When I reflect, not just on my latest trip to China, but back over the 30-odd times I have visited this part of the world in the past decade, I realise I have China to thank for so many teachings. While us Westerners like to complain about the food (oily, spicy, dodgy), the air quality (smoky, smelly, smoggy) the chaos (people, cars, animals, buildings everywhere!) and the expanse (it seems there are an infinite number of cities with infinite populations spread across an infinite land mass), there is so much to envy about China.
I never feel unsafe. Unlike a certain other self-proclaimed world ‘superpower’, the Chinese seem to live much more harmoniously (i.e. do not shoot each other on an hourly basis). I have started to read up a bit on Confucianism and it helps explain a lot about the Chinese belief in an innate human moral compass. Simple but effective. Chinese people will go out of their way to help you and will often apologise (in English) for their poor English (never mind I have never made the effort to learn more than a handful of words in the decade I have been visiting). They are the most compassionate people I have met.
Back to the racing. This trip involved 3x adventure races, all done in the same combo of Sam Clark, Simone, Marcel and me. We hadn’t raced in this exact combo before and fetching 3x second placings must be considered a success. Although I am a very competitive person and coming second to me means we were beaten, so we have room to improve. Sam had raced a lot leading in and it probably showed, but next time it could be me that slows up a bit, so as always, the focus was on extracting the best out of ourselves as a team of four.
Somewhere along one of the bike stages Marcel hit a chicken. The little kamikaze sprinted out in front of him and Marcel had nowhere to put his front wheel other than across the chickens scattering feet. Fortunately, it seemed to carry on with a fright but OK. I will never forget the look on Marcel’s (a vegetarian) face. Complete devastation. He has a big heart.
We finished one of the days in a township next to a reservoir. It was hot and humid, and I wandered off to buy some noodles to satisfy my salt cravings. While I sat on the street waiting for a lady to boil the water for my noodles I spotted an elderly man walking along and picking up plastic water bottles from the street. Any that still had water in them were quickly swallowed by the guy who was obviously thirsty but also collecting the empties presumably to recycle in return for some sort of cash incentive. He sat, hot and exhausted under the shade of a tree near where I was sitting. We had just finished 2ndand picked up a team bonus that day of USD$2000. I got up and walked over to him and passed him 50 yuan (approx. NZ$10). He looked like he was about to shed tears and simply bowed his head with hands clutched together to gesture his thanks. It was a nice connection between two very different walks of life and I spent the rest of the day reflecting on what his life story must have been to that point. What those wrinkly eyes and weathered hands had experienced in their own lifetime.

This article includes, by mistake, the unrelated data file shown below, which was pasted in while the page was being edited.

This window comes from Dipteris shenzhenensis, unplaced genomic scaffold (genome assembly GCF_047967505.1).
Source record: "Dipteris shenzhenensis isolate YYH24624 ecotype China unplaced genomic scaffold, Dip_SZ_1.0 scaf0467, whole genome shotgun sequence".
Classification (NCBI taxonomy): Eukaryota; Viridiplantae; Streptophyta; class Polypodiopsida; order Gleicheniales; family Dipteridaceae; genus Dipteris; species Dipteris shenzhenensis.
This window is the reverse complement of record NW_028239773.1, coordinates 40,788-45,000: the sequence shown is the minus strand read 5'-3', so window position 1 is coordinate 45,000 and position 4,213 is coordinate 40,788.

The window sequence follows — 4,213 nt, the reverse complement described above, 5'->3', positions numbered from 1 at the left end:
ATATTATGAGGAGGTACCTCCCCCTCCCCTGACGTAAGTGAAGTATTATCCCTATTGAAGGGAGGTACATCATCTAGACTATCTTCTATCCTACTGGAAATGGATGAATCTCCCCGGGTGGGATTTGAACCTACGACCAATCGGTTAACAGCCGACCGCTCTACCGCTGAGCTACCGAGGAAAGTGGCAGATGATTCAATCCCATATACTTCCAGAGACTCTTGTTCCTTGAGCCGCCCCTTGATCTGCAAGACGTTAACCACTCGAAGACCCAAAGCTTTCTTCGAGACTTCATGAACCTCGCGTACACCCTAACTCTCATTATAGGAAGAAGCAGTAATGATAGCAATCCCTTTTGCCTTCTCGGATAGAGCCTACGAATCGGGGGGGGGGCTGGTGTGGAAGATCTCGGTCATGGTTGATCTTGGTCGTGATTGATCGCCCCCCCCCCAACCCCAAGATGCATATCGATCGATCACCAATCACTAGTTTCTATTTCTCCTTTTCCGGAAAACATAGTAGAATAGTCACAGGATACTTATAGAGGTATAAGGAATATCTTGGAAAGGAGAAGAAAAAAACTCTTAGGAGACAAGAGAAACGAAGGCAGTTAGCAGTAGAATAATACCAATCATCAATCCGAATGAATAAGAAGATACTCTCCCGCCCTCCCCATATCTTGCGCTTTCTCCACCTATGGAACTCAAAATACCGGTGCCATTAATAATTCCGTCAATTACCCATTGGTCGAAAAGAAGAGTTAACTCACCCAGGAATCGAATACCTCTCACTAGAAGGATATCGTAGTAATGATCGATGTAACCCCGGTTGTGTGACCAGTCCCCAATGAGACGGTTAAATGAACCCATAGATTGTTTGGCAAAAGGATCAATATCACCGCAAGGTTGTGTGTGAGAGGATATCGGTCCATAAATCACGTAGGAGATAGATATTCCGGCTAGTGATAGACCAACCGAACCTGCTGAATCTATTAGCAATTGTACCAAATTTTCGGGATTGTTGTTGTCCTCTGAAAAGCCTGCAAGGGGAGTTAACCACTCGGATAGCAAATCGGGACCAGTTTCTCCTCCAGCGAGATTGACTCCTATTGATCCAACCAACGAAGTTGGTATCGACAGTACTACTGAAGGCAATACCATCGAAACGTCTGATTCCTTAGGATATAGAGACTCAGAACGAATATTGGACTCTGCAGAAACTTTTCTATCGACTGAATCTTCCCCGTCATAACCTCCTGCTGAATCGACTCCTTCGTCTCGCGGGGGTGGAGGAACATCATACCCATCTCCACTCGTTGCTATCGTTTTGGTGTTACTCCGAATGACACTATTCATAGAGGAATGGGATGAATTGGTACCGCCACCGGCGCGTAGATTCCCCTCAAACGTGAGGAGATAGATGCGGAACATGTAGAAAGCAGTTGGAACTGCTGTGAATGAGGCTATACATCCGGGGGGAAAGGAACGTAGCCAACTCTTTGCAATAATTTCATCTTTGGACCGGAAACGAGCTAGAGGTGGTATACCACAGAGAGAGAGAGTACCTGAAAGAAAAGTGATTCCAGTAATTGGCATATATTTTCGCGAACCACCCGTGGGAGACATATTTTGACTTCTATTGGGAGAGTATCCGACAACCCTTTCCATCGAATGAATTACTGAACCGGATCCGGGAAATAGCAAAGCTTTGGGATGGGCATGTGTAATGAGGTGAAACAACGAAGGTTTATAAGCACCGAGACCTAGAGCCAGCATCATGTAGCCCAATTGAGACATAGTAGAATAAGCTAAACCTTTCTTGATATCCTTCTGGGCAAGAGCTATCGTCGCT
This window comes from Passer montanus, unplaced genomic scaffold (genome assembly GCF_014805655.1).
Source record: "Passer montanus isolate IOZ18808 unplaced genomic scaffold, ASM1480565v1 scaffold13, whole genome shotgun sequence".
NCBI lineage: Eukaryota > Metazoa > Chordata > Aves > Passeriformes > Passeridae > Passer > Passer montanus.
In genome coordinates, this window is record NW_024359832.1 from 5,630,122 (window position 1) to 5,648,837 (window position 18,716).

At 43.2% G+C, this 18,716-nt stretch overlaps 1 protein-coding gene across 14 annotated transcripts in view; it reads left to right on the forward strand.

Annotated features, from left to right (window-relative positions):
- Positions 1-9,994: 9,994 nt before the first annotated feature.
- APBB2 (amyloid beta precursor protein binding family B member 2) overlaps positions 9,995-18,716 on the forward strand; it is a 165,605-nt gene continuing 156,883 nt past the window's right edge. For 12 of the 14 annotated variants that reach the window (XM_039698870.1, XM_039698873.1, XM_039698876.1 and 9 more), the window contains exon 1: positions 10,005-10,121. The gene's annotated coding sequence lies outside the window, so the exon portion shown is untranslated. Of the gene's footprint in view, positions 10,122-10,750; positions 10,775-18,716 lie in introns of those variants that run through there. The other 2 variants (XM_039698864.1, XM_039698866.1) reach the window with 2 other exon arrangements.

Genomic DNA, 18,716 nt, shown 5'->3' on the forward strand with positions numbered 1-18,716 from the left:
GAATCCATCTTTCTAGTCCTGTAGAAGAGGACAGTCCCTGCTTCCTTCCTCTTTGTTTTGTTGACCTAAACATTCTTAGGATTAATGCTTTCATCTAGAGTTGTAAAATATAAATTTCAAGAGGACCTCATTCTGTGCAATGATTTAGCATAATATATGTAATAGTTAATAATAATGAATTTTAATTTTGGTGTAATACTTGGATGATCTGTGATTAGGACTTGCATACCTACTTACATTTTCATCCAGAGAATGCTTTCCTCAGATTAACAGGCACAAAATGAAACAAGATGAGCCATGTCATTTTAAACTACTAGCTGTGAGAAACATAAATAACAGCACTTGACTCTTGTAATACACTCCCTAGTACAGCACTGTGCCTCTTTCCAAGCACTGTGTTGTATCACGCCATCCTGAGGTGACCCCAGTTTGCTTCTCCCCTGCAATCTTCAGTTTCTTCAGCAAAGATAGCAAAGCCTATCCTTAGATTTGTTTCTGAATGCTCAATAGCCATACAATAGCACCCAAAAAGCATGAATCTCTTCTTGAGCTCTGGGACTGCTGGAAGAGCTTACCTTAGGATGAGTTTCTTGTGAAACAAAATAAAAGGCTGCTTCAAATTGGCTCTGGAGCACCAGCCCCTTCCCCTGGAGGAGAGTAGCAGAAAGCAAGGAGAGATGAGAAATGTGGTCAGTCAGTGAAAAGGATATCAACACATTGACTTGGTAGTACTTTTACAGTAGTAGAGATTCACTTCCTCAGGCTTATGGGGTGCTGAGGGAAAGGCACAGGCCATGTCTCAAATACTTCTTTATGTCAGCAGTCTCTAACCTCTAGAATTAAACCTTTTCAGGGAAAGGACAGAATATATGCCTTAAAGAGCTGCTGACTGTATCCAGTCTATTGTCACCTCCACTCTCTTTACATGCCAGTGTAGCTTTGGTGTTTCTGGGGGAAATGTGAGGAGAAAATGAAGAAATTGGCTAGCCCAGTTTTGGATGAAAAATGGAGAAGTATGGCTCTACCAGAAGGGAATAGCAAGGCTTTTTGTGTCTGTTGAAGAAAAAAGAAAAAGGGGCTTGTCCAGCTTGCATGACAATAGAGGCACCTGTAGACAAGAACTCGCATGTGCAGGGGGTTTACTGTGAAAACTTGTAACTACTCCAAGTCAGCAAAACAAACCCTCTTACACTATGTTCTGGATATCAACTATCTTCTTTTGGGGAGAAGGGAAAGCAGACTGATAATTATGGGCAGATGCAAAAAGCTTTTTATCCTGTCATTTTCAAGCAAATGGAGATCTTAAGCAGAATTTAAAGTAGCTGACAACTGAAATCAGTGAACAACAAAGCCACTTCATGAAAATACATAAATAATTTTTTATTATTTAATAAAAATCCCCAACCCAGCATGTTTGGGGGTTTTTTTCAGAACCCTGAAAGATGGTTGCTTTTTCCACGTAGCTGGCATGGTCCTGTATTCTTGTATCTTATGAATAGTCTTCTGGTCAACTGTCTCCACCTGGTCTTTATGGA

The racing itself was hard and on the most part very enjoyable. We were particularly strong in kayaks and on bikes. Running is where we will need to improve ourselves if we want a realistic chance of winning the next race in Wengan (also China) in a few weeks time. On a personal note, I was pleased with my performances. Amazingly my body pulled up better than before the racing had started. I use an NZ blackcurrant supplement called CurraNZ which has an ever expanding list of benefits but one of its most relevant to me is the drastic improvements in blood flow and oxygen delivery to working muscles. For me it has been a complete game-changer in terms of endurance performance and subsequent recovery (proven to reduce delayed onset muscle soreness/DOMs). I backed up day after day and felt stronger as I went. If you want to check out CurraNZ and see if you can benefit, be sure to use promo code ALLAN for a 25% discount code online.
I am writing this from an aeroplane bound for home and my family. Nearly three weeks away is not easy and while I consider myself lucky to do this stuff for a living, I do miss my troops. Amy, Flynn, Tilly and I are a tight team, so I am excited to get back to them and check in on progress at the section in Lake Hawea where the Landmark Homes team have been busy. The frames are up and roof about to go on (in fact it may already be on as I type!). Cannot wait to see how things have progressed during my time away.
Life is good.